Narrative writing is used for journals, stories, etc.
to relate a sequence of events.
* Select key events.
* Use narrative details, dialogue, description.
* Select a point of view:
First person participant.
First person observer.
Third person omniscient.
Expository writing is used for essays, reports,
instructions, etc. to make an analysis or comparison or to
explain a process.
Persuasive writing is used for essays, letters, speeches,
etc. to express an opinion and/or persuade an audience.
* Develop an argument based on authoritative sources (the Bible
first!) and logical reasoning.
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The Writing Process
Certain specific steps are helpful for creating any piece of
writing, whatever its form. The three main steps of writing are
prewriting, writing, and rewriting.
Step 1. Prewriting
(See Pre-Writing Skills in Newsletter #36
First you need to decide what you are going to write about,
and how you are going to present it. Then gather information
and decide how to organize it.
This is an opportunity to teach your child to go to God for
direction and help in everyday concerns. He has promised wisdom
to those who ask in faith (James 1:5-6).
Topic and Scope
Not only the topic, but the scope and depth of the topic
need to be selected. The narrower the scope, the easier it is
for your child to focus on the topic and do a better job.
* Choose a topic that interests your child, is something he knows
about, or is willing to research.
* Brainstorm by writing down possible topics. An activity such
as a field trip, story, or discussion helps your child to
develop his ideas.
* Start an idea notebook with a list of writing topics and notes.
Type(s) of Writing
Your audience and purpose for writing will help you
determine what type or types of writing you will use.
* Decide on a style and tone.
* Analyze writing samples of the type of composition your child
is to write.
Information Gathering and Organization
* Do some research and/or conduct an experiment.
* Spend some time thinking about the topic. List ideas and
note any questions you want to answer in your composition.
* Choose information and ideas from notes or research. You may
want to limit the scope of the topic at this point or divide
it into two or more compositions.
* Decide how to organize your ideas.
* Outline the chosen information.
Step 2. Writing
Your child should not feel he is expected to write a perfect
paper in one sitting. This can prevent him from starting or
doing as good a job as possible. Teach him to get as much as
possible down on paper as raw material from which to choose
in writing his final draft.
* Write a rough draft by putting the pieces of your outline into
sentence form in one sitting with no interruptions.
* Write without concern for spelling and other details. These
will be corrected as you rewrite.
* Mark out mistakes or changes as you think of them and keep
Beginning and Ending
The beginning and ending of a composition need special
attention to make it effective.
* Make an interesting beginning such as an impressive statement,
quote, anecdote, or dialogue.
* End with a strong conclusion, such as a summary or an important
statement, or add an element of surprise.
Step 3. Rewriting
The editing process is one of the greatest opportunities for
learning. Your child may need to do several rewrites to polish
his composition before it is finished.
* It is best to leave the composition alone for a day, then reread
and begin revising the rough draft.
* Have your child read his writing aloud to you. This alone will
reveal areas that need more work.
* Ask your child questions to draw out more information or
description where needed.
* Make suggestions for content and style. (See "The Building
Blocks of Writing" and "Types of Writing" above and the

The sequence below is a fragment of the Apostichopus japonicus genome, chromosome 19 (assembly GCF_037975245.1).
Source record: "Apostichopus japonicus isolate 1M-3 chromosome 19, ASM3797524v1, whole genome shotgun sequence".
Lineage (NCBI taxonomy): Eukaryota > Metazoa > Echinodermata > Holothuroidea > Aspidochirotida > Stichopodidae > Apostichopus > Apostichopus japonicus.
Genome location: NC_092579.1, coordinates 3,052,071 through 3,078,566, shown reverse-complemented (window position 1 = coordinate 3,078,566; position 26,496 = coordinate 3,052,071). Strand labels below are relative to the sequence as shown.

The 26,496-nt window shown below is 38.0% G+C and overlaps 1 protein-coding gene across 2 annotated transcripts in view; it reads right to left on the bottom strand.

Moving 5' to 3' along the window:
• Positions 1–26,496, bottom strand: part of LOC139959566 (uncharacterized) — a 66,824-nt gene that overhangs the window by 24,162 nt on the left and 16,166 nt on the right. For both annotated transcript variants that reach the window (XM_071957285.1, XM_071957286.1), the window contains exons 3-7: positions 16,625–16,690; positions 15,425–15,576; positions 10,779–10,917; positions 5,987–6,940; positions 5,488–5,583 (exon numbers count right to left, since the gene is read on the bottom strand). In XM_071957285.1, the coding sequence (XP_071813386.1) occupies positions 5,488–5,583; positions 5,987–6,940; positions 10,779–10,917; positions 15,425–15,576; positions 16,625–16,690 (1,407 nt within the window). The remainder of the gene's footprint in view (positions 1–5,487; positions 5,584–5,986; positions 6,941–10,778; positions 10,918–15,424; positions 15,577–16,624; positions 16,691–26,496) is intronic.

Use a checklist similar to this to evaluate your
Rethink your ideas and organization, evaluating the
composition for unity and coherence.
__ Clear statement of point or focus.
__ Each paragraph supports the thesis or focus (cut out parts that
drift away from the theme).
__ Smooth transitions between paragraphs by repeated words,
synonyms, or transition words.
__ If needed, change the sequence of sentences and paragraphs
into a more logical order or one that gives movement towards
__ Specific, precise nouns.
__ Vivid, active verbs.
__ Colorful, sensory-rich adjectives and adverbs.
__ Avoid overuse of adjectives.
__ Replace over-used words with fresh ones.
__ Cut unnecessary or redundant words.
Phrases, Clauses, Sentences, and Paragraphs
__ A variety of phrases and clauses in a variety of positions
__ A variety of sentence types and lengths.
__ Each paragraph is coherent and unified and develops its topic
__ Thoughts expressed clearly.
__ Specific details show, rather than tell.
__ Enough details for understanding.
__ Check for errors in grammar, spelling, and punctuation.
Buy Teaching Home Back Issues Online
Select from 51 Never-Out-of-Date Back Issues.
Practical How-Tos & Teaching Tips.
Search for Topics You Need.
Find Information, Inspiration & Encouragement!
Each Issue Is Pictured and All Articles Are Listed.
The presentation of a composition to an audience provides
purpose, motivation, satisfaction, and the desire to do more
Compositions can be distributed to a variety of people.
(See "Writing Goals and Objectives" above and "Our Mission"
in Newsletter #36
The many possible presentations include the following:
* Desktop publishing.
* Part of a newsletter or other publication.
* E-Mail, fax, or letter.
* A short composition hand copied in calligraphy and framed
as a gift.
* Add photos or art.
* Placed into a folder or bound into a book.
* Home-School support group exhibitions.
* Open house for neighbors, friends, or relatives.
* County fairs or other contests.
Online Writing Resources
The Elements of Style
The Research Paper
How To Write a Tract
How to Write a Letter to the Editor
How To Write to Your Legislator
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Florida Space Research Institute Online Courses
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Structured Writing: Writing Formulas
Lion & Lamb Mini-Masters Curriculum
God Loves You.
Because we were separated from God by sin, Jesus Christ died
in our place, then rose to life again. If we trust Jesus Christ
as our Savior and Lord, He will give us eternal life.
"For by grace you have been saved through faith; and that
not of yourselves, it is the gift of God; not as a result of
works, that no one should boast" (Ephesians 2:8, 9).